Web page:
Contributing Writer; Toronto, Canada (@triflic)

Sometimes, typography makes the poster stand out. Consider the key art for The Ross Brothers' latest documentary, Gasoline Rainbow, featuring a black and white image of some kids on an automobile by the grassy shoulder of a long road. The contrast is so high between the white field and the black image, it is somewhat difficult to make even that out, beyond the horizon, and small figures; one is standing. 

But they are framed by a very large circle, which forms the "O" in rainbow. It is different than the narrower oval "O" in gasoline. The title is perpendicular to the image, and it does dominate everything here. Of course, it is in many colours, which given the title, is hard to resist.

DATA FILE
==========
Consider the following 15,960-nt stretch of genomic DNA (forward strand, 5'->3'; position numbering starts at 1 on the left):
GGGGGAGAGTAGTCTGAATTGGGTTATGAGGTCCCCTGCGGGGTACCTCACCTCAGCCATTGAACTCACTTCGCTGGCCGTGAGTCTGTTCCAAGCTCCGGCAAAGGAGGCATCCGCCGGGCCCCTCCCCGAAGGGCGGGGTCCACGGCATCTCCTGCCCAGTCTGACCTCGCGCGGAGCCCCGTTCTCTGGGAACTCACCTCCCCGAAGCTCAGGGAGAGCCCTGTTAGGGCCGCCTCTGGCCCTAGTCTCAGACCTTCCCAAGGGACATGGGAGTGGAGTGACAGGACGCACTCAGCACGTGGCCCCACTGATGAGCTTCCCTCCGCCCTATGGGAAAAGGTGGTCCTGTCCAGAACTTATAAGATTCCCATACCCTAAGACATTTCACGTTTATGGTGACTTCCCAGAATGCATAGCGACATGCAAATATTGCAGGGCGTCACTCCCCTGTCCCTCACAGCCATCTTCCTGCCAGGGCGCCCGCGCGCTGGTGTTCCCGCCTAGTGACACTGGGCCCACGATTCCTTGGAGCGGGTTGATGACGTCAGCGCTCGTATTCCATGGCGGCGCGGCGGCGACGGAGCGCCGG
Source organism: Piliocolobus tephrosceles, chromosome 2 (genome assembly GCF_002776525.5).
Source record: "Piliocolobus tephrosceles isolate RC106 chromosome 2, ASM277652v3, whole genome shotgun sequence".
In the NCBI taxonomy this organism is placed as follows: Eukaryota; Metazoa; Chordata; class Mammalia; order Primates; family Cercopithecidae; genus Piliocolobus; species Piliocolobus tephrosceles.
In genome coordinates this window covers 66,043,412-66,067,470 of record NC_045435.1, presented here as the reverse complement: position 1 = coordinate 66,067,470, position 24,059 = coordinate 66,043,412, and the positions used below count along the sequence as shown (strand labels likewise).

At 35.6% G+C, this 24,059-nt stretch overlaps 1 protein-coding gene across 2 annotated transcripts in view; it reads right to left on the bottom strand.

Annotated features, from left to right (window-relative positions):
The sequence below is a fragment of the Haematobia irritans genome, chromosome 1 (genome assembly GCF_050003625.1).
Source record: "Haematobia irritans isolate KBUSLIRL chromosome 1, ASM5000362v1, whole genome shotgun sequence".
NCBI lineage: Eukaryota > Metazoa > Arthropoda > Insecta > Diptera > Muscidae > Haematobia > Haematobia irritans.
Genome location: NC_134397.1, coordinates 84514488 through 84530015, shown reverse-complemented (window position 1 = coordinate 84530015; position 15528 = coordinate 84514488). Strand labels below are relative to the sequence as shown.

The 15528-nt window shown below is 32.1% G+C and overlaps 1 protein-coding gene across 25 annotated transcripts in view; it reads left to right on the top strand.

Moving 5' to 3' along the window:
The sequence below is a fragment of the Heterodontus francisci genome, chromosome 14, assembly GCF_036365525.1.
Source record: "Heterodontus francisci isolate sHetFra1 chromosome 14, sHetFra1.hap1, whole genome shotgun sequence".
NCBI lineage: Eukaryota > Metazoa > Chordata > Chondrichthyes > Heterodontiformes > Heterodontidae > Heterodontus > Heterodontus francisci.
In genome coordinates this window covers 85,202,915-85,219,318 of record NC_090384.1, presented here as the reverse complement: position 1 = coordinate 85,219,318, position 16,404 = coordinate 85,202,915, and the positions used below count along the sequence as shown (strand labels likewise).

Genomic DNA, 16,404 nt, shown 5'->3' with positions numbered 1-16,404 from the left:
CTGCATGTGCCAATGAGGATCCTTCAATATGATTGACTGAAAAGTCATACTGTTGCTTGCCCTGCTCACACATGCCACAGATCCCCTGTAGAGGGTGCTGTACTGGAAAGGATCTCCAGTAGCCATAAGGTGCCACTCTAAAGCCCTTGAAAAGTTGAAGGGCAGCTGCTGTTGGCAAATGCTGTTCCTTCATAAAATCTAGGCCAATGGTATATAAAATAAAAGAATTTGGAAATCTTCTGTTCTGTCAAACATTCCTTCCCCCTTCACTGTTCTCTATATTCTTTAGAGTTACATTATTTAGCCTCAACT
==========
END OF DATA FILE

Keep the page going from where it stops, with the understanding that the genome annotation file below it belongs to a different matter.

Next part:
Now look at the pull quote nestled, almost Tetris-like, in the space in gasoline: dark black text on the white background. The directors' credit is more humbly below, but it is in stark white in a nearly a quarter of black space. The credit block, dates and distributor (shout-out to Mubi for supporting such unconventional filmmakers like The Ross Brothers) are at the bottom of the frame in white, while festival laurels balance things out. Sort of ... as this design is purposefully NOT going for symmetry. Here, the asymmetries are the thing.


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DocumentaryGasoline RainbowKey ArtOne SheetPosterRoad TripRoss BrothersTypographyBill Ross IVTurner RossDavey RamseyTony AburtoMicah BunchNichole DukesAdventure

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